Empiricism and Pain/Secondary Qualities

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Reply Fri 8 May, 2009 12:02 pm
I'm writing an essay on the idea that we see and understand the world as we are not as it is, and I have a question regarding empiricism and secondary qualities such as pain.
Pain does not exist, such as it is merely a sensation which we can know of. But as pain is not an object such as a table or other observable thing, does an idea of a total empiricism, i.e. we can only know that which we see/observe suggest that pain does not exist?
Or at least bot be subjective as the pain observed must exist and therefore should be the same for all people?
For example a buddhist monk can withstand extreme pain, yet from my knowlodge it that is that it is pain whereas their knowledge is that it is not pain.
Surely this is a flaw in a total empiricist view
 
GoshisDead
 
Reply Fri 8 May, 2009 01:13 pm
@Darunia9,
Darunia9 wrote:

Pain does not exist, such as it is merely a sensation which we can know of. But as pain is not an object such as a table or other observable thing, does an idea of a total empiricism, i.e. we can only know that which we see/observe suggest that pain does not exist?


Empiricism does not deny that the subject exists or that there are phenomena that are not objectifiable, only that they are not quantifiable and thus not non-extant only (irrelevant) to the most reliable source of knowledge creation. However one might argue that pain is real because the effects of pain are objectifiable. Cause and effect, I kick you in the shin, you say ouch. I have objectified the cause and see direct evidence of a result. This sort of thing is used in science all the time. I introduce stimulus X and get reaction Y, although I don't experience the actual process that connects stimulus and reaction. The problem is in creating a measurment system of the pain suffered not in verifying that pain is a real phenomenon.
 
Darunia9
 
Reply Fri 8 May, 2009 01:18 pm
@GoshisDead,
Ahh, yeah I was thinking that, but I wanted a counter-argument to the idea that pain was subjective. But in the end I only said that this was a way of showing that we each individually see the world as we are not as it is because we dont all feel the same pain from the same stimuli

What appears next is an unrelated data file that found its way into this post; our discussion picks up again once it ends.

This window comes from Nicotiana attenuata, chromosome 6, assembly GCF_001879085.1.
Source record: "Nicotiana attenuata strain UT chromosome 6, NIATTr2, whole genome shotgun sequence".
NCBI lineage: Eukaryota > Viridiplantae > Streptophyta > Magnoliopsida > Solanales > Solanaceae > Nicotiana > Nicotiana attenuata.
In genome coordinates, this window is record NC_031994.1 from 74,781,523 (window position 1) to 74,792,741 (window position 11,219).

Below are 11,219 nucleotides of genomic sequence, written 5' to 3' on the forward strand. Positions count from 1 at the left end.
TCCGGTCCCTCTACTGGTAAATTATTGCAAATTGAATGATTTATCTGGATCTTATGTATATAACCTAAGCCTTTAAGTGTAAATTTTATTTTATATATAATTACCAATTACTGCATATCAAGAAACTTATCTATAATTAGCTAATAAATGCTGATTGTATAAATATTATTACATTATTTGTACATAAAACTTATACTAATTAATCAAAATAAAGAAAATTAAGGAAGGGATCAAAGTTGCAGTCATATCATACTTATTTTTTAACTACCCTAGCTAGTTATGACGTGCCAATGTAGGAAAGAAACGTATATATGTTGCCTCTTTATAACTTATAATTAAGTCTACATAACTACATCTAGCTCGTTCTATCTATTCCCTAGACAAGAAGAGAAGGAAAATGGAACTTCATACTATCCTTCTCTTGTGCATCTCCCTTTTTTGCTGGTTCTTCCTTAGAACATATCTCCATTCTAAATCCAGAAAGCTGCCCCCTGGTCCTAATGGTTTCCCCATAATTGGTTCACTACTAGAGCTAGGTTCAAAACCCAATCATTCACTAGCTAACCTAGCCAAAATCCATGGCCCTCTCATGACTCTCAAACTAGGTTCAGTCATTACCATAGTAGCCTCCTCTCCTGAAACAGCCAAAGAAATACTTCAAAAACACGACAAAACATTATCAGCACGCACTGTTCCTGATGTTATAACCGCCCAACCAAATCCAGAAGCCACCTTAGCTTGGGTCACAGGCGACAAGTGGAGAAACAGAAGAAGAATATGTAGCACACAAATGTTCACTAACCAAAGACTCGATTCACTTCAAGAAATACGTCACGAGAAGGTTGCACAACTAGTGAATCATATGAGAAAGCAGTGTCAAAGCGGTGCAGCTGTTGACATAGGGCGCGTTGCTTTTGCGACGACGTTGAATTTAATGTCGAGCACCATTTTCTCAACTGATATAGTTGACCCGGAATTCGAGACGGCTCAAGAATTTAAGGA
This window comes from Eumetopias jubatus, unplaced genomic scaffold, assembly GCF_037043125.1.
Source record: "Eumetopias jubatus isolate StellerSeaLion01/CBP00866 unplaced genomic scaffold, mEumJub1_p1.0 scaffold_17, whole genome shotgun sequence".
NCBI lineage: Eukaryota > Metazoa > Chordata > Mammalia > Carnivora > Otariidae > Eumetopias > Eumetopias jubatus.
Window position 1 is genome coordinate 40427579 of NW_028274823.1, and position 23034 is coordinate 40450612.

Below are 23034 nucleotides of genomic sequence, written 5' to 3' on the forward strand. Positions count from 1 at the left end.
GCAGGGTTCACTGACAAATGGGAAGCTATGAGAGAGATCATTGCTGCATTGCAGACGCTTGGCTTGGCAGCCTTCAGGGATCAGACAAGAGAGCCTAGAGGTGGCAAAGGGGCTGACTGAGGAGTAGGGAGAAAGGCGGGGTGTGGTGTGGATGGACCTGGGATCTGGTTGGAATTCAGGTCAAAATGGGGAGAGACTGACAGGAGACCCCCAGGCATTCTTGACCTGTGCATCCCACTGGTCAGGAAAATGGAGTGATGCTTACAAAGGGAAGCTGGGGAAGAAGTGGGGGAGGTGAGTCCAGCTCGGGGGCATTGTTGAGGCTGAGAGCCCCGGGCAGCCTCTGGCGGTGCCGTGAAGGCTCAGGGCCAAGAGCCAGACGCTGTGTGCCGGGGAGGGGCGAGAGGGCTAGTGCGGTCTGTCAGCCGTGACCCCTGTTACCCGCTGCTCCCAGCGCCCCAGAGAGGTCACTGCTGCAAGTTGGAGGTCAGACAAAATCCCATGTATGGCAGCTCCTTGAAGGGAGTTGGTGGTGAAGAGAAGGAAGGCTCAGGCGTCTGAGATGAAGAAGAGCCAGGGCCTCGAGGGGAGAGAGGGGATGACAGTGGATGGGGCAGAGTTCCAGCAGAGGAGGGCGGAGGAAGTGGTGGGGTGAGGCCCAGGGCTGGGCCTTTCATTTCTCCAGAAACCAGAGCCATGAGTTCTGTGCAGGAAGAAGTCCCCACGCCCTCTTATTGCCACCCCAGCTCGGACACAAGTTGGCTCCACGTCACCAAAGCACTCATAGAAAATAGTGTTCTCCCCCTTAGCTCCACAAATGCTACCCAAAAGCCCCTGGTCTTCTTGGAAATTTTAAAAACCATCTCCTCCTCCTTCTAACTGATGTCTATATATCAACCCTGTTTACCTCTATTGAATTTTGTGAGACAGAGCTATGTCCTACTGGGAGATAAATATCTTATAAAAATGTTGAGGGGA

Khethil
 
Reply Fri 8 May, 2009 03:54 pm
@Darunia9,
Pain is a sensation; sensations are part of empirical support.

The intensity of pain (or even the existence in those whose nerves have been damaged) could give support to its subjectivity. But the existence of it has far too much support to suggest its truly subjective (like Gosh's shin-kick for example)

Thanks
 
kennethamy
 
Reply Sat 9 May, 2009 01:26 am
@Darunia9,
Darunia9 wrote:
I'm writing an essay on the idea that we see and understand the world as we are not as it is, and I have a question regarding empiricism and secondary qualities such as pain.
Pain does not exist, such as it is merely a sensation which we can know of. But as pain is not an object such as a table or other observable thing, does an idea of a total empiricism, i.e. we can only know that which we see/observe suggest that pain does not exist?
Or at least bot be subjective as the pain observed must exist and therefore should be the same for all people?
For example a buddhist monk can withstand extreme pain, yet from my knowlodge it that is that it is pain whereas their knowledge is that it is not pain.
Surely this is a flaw in a total empiricist view


Why would you think that if pain is a sensation, then it does not exist? Don't sensations exist? What you mean, I think, is that pain exists "in the mind", and not externally to the mind. But that does not mean that it does not exist. If we can know we have a pain, then it must exist, for we cannot know of what does not exist. It is true that we do not touch or see our pains, but what that means is that it is not only what we can touch or see, that exists. We cannot touch or see electrons. But they exist.
As for the Buddhist, the fact that he can endure the pain, and that you cannot, does not show that he does not know it is pain, and you do.
 
Darunia9
 
Reply Sat 9 May, 2009 03:28 am
@kennethamy,
Yeah, by pain not existing I meant that the object that causes pain does not have pain as a quality or that there is not a pain object, that it only exists in the mind not outside it. I was just trying to summarise to work out if I could use the example as a counter-claim in my argument as I wrote it when I was tired and not really thinking.
In the end I decided that it didn't really have any truth in it so I just cut it out
 
kennethamy
 
Reply Sat 9 May, 2009 08:27 am
@Darunia9,
Darunia9 wrote:
Yeah, by pain not existing I meant that the object that causes pain does not have pain as a quality or that there is not a pain object, that it only exists in the mind not outside it. I was just trying to summarise to work out if I could use the example as a counter-claim in my argument as I wrote it when I was tired and not really thinking.
In the end I decided that it didn't really have any truth in it so I just cut it out


Very good decision
 
 

 
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